The first gallery after the entrance hall is the North Pavilion, containing “art before 1700.” You can view the collection chronologically by following a clockwise sequence, proceeding to the East and South Pavilions (1600-1800), and finally to the West Pavilion (“art after 1800,” including photography). The lower level of all the pavilions contains sculpture, furniture, and “decorative arts.” Paintings are on the upper level, where a system of skylights, computer-controlled louvers, and artificial lighting maximizes natural illumination to minimize energy use.
There is no requirement to visit the galleries in that sequence. Each pavilion has easy access to the central Museum Courtyard. And on the way from the South Pavilion to the West Pavilion, you can make a detour outside to view the South Promontory and its desert garden of cactus and succulents from around the world.
To give the museum buildings and the courtyard pavement a “classical” look, Meier clad them in 80-centimeter squares of special Italian travertine. Each square has a different color and finish, from pure white to orange/brown. They’re randomly jumbled in a kind of mosaic. The non-museum buildings are clad in white matte aluminum squares, as are the contrasting curved sections of the museum pavilions. Late afternoon sunlight paints the white building facades in warm golden tones.
I hope the Getty trustees have a sufficient collection of spare
travertine squares stored away. Travertine is calcium carbonate, the
protean stuff of marble, eggshells, pearls, chalk,
tufa, and Tums. Acidic
air pollution from twentieth century automobiles has done more damage to
ancient marble in Athens and Rome than twenty centuries of neglect,
plunder, and erosion. The Getty Center’s travertine faces the same
threat from Los Angeles smog.
Richard Meier was not the Getty Center’s only architect. The campus includes a 12,400 square meter Central Garden designed by the landscape architect and installation artist Robert Irwin. A genre originating in the 1970s, “installation art” transforms an interior or exterior environment into an “immersive” work meant to engage multiple senses. It encourages visitors to actively “experience” the art rather than passively “viewing” it.
The environment for Irwin’s work is a ravine on the west side of the campus. Red bougainvilleas growing in arbors fashioned from rusted iron rods mark the boundary, announcing to visitors that what they’re about to enter is no garden-variety garden. A path planted with trees and flowers intersects a stream strewn with stones that create a “sound sculpture” as the water flows over them. As the stream reaches the ravine, it cascades down a stone waterfall into a circular pool, in which three intersecting mazes of azaleas appear to float.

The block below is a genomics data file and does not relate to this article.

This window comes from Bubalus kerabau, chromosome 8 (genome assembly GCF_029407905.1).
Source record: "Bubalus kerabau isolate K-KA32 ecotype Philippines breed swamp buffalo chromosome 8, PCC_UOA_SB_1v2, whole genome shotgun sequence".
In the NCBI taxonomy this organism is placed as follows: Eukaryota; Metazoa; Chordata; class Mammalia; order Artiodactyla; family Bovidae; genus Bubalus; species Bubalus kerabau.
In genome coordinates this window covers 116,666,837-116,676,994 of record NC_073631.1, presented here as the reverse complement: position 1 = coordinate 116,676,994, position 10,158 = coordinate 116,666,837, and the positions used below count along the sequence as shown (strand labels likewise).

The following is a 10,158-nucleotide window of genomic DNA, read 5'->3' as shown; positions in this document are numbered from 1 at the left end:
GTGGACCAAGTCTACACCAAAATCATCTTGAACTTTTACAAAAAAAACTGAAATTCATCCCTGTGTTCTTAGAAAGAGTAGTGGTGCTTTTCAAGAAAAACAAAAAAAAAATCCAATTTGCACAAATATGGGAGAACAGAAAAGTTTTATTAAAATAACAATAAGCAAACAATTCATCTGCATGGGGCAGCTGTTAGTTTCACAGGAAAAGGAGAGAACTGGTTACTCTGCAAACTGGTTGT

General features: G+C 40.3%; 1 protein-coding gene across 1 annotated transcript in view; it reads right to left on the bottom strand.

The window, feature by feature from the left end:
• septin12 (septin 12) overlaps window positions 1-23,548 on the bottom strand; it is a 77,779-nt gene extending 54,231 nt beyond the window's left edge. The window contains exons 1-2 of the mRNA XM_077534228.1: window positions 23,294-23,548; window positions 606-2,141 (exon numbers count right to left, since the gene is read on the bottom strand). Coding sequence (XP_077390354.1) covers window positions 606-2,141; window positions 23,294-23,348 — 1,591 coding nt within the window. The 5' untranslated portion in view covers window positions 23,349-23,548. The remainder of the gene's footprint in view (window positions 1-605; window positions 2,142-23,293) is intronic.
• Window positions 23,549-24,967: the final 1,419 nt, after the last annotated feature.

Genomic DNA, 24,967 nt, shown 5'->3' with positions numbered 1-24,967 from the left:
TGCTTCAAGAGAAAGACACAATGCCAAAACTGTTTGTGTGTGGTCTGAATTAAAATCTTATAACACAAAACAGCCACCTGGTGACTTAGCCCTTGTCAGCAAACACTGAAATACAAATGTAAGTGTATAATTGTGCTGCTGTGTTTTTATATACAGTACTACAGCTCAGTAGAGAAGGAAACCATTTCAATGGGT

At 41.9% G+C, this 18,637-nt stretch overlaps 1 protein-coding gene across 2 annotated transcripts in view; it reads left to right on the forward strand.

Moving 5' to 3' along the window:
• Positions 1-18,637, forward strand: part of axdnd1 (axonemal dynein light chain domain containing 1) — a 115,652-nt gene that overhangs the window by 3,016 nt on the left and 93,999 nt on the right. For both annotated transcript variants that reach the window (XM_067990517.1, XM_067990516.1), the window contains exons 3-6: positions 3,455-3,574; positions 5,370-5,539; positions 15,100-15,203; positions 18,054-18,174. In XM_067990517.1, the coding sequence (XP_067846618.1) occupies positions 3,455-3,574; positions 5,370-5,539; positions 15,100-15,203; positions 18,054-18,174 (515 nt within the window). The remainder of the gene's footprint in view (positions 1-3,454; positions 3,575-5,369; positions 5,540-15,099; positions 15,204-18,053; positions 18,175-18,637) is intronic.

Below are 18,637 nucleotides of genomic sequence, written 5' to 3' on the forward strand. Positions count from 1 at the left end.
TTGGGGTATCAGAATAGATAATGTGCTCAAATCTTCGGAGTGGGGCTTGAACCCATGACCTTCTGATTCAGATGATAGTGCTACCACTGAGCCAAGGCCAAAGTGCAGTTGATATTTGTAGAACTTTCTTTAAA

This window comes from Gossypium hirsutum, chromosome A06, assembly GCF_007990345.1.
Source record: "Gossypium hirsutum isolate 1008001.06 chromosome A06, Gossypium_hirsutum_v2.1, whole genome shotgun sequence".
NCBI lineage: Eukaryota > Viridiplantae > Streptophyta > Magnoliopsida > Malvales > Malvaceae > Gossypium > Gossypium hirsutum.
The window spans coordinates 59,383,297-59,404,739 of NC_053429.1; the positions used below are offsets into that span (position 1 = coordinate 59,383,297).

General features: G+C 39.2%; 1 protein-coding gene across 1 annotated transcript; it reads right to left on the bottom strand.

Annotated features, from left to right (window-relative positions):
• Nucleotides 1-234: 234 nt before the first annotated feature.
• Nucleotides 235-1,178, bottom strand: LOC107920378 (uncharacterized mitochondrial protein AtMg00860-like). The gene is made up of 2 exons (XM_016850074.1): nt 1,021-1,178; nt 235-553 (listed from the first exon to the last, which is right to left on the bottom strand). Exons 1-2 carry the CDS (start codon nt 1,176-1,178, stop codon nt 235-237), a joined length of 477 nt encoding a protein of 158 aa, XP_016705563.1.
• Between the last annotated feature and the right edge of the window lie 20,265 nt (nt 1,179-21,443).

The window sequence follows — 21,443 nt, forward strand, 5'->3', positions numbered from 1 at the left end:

Surrounding the pool is a constantly changing array of plantings, all selected to enhance the sensory experience of visitors who stroll through them along an intentionally convoluted path. The living kaleidoscope of over 500 different plant species embodies Irwin’s motto for the work, engraved in the travertine floor of the plaza above the garden: Always changing, never twice the same.
(That motto reminded me of the old North American analog color television system,
called “NTSC” for the National Television Standard Committee that devised it in 1953. A
design flaw— corrected in the later systems used in Europe— made consistent color
nearly impossible to achieve, leading some broadcast engineers to insist that NTSC stood
for Never Twice the Same Color.)
To ancient Romans, people and places had a divine or supernatural aspect or spirit that they called a genius. At the entrance to any upper-class Roman house was a shrine to the family founder’s genius. During the Imperial period, citizens venerated the emperor’s divinity at a temple to his genius. (The modern sense of this word figuratively refers to a “divine or supernatural” endowment of talent or intelligence.) It might be appropriate to consider the Getty Center a shrine to J. Paul Getty’s genius, in the ancient Roman fashion.
Of course, few if any of the 1.3 million people who visit the Getty Center each year are there to venerate J. Paul Getty. But many do enjoy the continuing results of his passion for art, even if they never venture inside the galleries. You can be “immersed” in art merely by exploring the campus and the Central Garden, picnicking on the grass in front of the plaza, or admiring the view. And perhaps some of the feeling of being elevated out of your day-to-day experience might linger, even after you’ve descended the hill and battled the traffic on the 405 Freeway to get home.